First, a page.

One rather unusual train ride has been growing in popularity with travellers here in Bangkok for a few years now. It is not actually one train, but two and with a river crossing thrown in too. Departing from the little known and quite hard to find Wong Wian Yai station, it travels to Mahachai and then over the river and a second train to Maeklong, which is about 50 kilometres outside the city. There are plenty of trains on the first section, but currently only four per day on the final leg, making it hard to do without devoting a full day to the trip.
One of the local names for the market that sits right in front of the station is the ‘dangerous market’, and it’s easy to see why. When I say at the front of the station, I mean on the railway line, not next to it! It’s not particularly dangerous to the everyday buyers and sellers who know the drill, but to the selfie addicted tourists who now flock to see the incoming train.
Okay, at this point, I have to admit that I didn’t take the train all the way – I didn’t have time and also wanted to see the train arrive from the ground level, so I recruited a local guide called Kiwi to join me for the day. She knew the timetable so we were in just the right spot five minutes before the arrival of the 11.10am train. The right spot being her mother’s little fruit shop trackside.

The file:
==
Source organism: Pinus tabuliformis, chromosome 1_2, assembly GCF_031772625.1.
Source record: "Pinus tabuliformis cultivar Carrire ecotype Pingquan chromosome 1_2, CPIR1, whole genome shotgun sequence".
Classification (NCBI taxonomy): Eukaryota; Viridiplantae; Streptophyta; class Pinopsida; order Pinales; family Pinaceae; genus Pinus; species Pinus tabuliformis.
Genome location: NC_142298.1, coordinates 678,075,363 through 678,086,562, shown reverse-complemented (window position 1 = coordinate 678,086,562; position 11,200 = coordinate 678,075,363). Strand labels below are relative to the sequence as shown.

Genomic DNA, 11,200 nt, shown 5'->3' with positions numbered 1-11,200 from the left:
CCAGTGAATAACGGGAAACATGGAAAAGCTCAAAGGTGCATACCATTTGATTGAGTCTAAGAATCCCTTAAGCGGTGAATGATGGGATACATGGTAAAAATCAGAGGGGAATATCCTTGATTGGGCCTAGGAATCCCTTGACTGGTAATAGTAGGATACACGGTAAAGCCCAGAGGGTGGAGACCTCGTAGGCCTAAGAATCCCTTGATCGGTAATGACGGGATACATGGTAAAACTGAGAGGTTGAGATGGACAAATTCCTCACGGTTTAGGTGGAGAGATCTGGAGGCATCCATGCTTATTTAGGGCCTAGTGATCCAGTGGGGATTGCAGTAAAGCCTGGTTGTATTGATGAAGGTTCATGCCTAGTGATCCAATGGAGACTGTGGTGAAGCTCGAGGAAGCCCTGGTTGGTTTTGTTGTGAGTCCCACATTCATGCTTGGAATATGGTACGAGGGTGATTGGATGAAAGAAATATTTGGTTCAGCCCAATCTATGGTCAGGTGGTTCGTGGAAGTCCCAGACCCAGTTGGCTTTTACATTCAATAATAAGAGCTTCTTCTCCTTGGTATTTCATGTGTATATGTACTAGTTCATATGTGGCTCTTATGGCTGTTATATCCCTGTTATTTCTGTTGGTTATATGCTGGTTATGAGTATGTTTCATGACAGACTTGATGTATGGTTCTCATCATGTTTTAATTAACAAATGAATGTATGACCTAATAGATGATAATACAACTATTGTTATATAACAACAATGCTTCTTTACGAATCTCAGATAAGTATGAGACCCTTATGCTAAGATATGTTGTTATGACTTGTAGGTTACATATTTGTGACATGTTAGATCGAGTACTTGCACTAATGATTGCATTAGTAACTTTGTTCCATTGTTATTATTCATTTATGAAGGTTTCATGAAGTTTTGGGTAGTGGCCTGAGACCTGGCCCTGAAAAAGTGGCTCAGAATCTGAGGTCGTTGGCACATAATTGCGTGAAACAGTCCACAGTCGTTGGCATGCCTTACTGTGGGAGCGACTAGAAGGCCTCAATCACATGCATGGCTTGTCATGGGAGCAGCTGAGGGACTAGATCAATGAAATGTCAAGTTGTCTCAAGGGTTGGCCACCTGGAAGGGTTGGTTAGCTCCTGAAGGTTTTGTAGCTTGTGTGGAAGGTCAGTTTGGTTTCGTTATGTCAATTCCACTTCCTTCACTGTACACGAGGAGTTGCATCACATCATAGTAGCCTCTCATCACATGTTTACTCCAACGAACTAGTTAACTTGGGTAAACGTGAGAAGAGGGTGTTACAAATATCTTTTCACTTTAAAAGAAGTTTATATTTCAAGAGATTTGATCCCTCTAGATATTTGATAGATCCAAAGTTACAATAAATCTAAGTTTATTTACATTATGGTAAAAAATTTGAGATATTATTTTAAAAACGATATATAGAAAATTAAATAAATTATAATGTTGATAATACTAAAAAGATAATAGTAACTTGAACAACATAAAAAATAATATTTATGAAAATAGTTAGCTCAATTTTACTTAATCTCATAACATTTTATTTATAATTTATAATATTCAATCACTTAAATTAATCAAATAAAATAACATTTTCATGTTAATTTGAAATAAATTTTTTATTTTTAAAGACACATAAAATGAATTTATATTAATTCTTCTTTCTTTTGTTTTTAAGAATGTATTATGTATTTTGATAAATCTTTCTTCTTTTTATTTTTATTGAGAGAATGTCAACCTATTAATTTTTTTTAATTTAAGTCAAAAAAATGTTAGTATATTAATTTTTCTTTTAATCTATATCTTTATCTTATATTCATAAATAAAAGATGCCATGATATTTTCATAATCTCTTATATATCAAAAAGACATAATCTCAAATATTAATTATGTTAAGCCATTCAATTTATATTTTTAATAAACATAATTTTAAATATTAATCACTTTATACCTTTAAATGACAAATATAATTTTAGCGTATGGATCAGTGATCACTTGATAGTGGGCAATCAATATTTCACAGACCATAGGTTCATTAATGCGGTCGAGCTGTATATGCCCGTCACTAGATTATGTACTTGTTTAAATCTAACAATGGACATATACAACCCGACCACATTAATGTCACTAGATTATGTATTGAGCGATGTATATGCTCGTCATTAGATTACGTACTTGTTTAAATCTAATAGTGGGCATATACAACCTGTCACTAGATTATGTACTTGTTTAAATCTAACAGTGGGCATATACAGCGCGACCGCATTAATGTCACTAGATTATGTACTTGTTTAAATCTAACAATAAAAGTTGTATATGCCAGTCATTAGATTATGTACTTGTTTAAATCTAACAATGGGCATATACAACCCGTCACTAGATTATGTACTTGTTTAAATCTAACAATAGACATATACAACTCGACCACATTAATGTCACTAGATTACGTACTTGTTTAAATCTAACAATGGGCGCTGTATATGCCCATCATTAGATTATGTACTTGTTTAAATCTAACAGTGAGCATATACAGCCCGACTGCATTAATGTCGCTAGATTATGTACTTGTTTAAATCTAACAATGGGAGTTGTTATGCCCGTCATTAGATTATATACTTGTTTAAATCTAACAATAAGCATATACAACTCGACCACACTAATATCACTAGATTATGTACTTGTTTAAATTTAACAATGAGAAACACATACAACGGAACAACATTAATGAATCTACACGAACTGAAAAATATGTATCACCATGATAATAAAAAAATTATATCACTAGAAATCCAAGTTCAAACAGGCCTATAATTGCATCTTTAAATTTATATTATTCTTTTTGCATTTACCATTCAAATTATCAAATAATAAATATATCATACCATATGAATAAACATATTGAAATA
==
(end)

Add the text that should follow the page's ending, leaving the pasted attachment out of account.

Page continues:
Looking at the market along the railway line you seee an almost impenetrable route past many market stalls busy with porters delivering goods and locals haggling. Overhead are essential awnings to keep the catch of the day out the sun and make the heat slightly less oppressive for shoppers.
Five minutes before the arrival of the train, and a tannoy announcement from the station announces the arrival of the incoming train… but no body takes any notice. In fact it is only when the horn of the train itself blasts 100 metres away that a frenzied effort to remove the awnings and pull back the stalls begins. Kiwi’s mum moves a few buckets out the way to give me a good spot, and Kiwi reminds me about the difference between ‘safe’ and ‘not safe’ – three concrete sleepers width each side of the line is apparently the tourist kill zone..
I knew what was going to happen, but it still took my breath away – the train passes by inches from my nose and the carriages slowly pass literally over the top of the trays of fruit and vegetables at my feet. Only in Thailand (and possibly also Vietnam!).
No tourists were killed during my trip, but if you are planning to visit, take care and remember to stay three sleepers back from the track!